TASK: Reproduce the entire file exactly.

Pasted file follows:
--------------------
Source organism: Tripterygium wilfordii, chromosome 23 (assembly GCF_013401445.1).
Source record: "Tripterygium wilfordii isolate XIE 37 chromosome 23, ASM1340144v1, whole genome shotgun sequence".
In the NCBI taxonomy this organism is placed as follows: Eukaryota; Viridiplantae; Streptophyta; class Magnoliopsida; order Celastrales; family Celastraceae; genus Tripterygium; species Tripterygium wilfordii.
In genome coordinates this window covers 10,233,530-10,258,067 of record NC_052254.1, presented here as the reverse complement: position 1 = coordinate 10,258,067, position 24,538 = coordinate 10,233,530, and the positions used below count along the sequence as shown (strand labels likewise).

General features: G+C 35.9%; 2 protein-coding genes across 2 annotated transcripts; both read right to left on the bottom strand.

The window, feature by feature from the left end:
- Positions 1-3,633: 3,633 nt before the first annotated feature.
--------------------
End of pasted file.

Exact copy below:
Source organism: Tripterygium wilfordii, chromosome 23 (assembly GCF_013401445.1).
Source record: "Tripterygium wilfordii isolate XIE 37 chromosome 23, ASM1340144v1, whole genome shotgun sequence".
In the NCBI taxonomy this organism is placed as follows: Eukaryota; Viridiplantae; Streptophyta; class Magnoliopsida; order Celastrales; family Celastraceae; genus Tripterygium; species Tripterygium wilfordii.
In genome coordinates this window covers 10,233,530-10,258,067 of record NC_052254.1, presented here as the reverse complement: position 1 = coordinate 10,258,067, position 24,538 = coordinate 10,233,530, and the positions used below count along the sequence as shown (strand labels likewise).

General features: G+C 35.9%; 2 protein-coding genes across 2 annotated transcripts; both read right to left on the bottom strand.

The window, feature by feature from the left end:
- Positions 1-3,633: 3,633 nt before the first annotated feature.